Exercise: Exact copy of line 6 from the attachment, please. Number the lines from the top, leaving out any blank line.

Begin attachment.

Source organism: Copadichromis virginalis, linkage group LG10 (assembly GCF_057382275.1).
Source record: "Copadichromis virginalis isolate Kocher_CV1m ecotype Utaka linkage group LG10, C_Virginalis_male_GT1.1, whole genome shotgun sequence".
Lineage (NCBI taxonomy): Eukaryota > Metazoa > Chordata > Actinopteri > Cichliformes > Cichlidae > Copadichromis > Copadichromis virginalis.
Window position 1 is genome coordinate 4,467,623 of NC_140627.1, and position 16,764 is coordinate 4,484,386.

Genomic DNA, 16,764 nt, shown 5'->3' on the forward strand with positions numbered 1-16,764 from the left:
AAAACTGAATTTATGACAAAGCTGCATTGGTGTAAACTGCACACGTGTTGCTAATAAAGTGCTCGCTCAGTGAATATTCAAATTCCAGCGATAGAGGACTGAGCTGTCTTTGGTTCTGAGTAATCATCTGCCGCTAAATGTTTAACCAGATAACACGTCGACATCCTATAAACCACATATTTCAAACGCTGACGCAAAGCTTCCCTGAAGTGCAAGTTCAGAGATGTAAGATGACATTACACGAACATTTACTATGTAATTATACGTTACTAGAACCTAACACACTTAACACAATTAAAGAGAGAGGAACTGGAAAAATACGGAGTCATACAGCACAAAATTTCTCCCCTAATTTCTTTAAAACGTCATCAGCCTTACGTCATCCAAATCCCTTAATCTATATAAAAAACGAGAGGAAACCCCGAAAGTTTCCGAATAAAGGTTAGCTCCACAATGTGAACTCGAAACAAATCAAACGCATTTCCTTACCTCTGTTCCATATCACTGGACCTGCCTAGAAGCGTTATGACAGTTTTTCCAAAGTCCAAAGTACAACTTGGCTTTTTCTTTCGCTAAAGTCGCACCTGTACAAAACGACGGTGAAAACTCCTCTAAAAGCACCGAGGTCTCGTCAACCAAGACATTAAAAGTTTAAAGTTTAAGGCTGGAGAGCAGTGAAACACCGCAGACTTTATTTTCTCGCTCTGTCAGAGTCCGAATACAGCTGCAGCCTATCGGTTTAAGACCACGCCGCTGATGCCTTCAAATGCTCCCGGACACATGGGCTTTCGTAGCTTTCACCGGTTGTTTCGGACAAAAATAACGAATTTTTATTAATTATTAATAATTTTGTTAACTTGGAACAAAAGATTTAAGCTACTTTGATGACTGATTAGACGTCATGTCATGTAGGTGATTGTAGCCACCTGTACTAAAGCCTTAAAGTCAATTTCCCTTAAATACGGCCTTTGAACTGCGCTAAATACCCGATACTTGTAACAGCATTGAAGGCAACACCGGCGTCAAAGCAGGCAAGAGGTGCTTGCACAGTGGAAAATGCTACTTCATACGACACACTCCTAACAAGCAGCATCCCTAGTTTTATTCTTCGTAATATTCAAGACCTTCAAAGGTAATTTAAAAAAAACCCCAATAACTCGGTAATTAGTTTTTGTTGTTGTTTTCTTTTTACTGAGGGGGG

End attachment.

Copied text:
AAAACTGAATTTATGACAAAGCTGCATTGGTGTAAACTGCACACGTGTTGCTAATAAAGTGCTCGCTCAGTGAATATTCAAATTCCAGCGATAGAGGACTGAGCTGTCTTTGGTTCTGAGTAATCATCTGCCGCTAAATGTTTAACCAGATAACACGTCGACATCCTATAAACCACATATTTCAAACGCTGACGCAAAGCTTCCCTGAAGTGCAAGTTCAGAGATGTAAGATGACATTACACGAACATTTACTATGTAATTATACGTTACTAGAACCTAACACACTTAACACAATTAAAGAGAGAGGAACTGGAAAAATACGGAGTCATACAGCACAAAATTTCTCCCCTAATTTCTTTAAAACGTCATCAGCCTTACGTCATCCAAATCCCTTAATCTATATAAAAAACGAGAGGAAACCCCGAAAGTTTCCGAATAAAGGTTAGCTCCACAATGTGAACTCGAAACAAATCAAACGCATTTCCTTACCTCTGTTCCATATCACTGGACCTGCCTAGAAGCGTTATGACAGTTTTTCCAAAGTCCAAAGTACAACTTGGCTTTTTCTTTCGCTAAAGTCGCACCTGTACAAAACGACGGTGAAAACTCCTCTAAAAGCACCGAGGTCTCGTCAACCAAGACATTAAAAGTTTAAAGTTTAAGGCTGGAGAGCAGTGAAACACCGCAGACTTTATTTTCTCGCTCTGTCAGAGTCCGAATACAGCTGCAGCCTATCGGTTTAAGACCACGCCGCTGATGCCTTCAAATGCTCCCGGACACATGGGCTTTCGTAGCTTTCACCGGTTGTTTCGGACAAAAATAACGAATTTTTATTAATTATTAATAATTTTGTTAACTTGGAACAAAAGATTTAAGCTACTTTGATGACTGATTAGACGTCATGTCATGTAGGTGATTGTAGCCACCTGTACTAAAGCCTTAAAGTCAATTTCCCTTAAATACGGCCTTTGAACTGCGCTAAATACCCGATACTTGTAACAGCATTGAAGGCAACACCGGCGTCAAAGCAGGCAAGAGGTGCTTGCACAGTGGAAAATGCTACTTCATACGACACACTCCTAACAAGCAGCATCCCTAGTTTTATTCTTCGTAATATTCAAGACCTTCAAAGGTAATTTAAAAAAAACCCCAATAACTCGGTAATTAGTTTTTGTTGTTGTTTTCTTTTTACTGAGGGGGG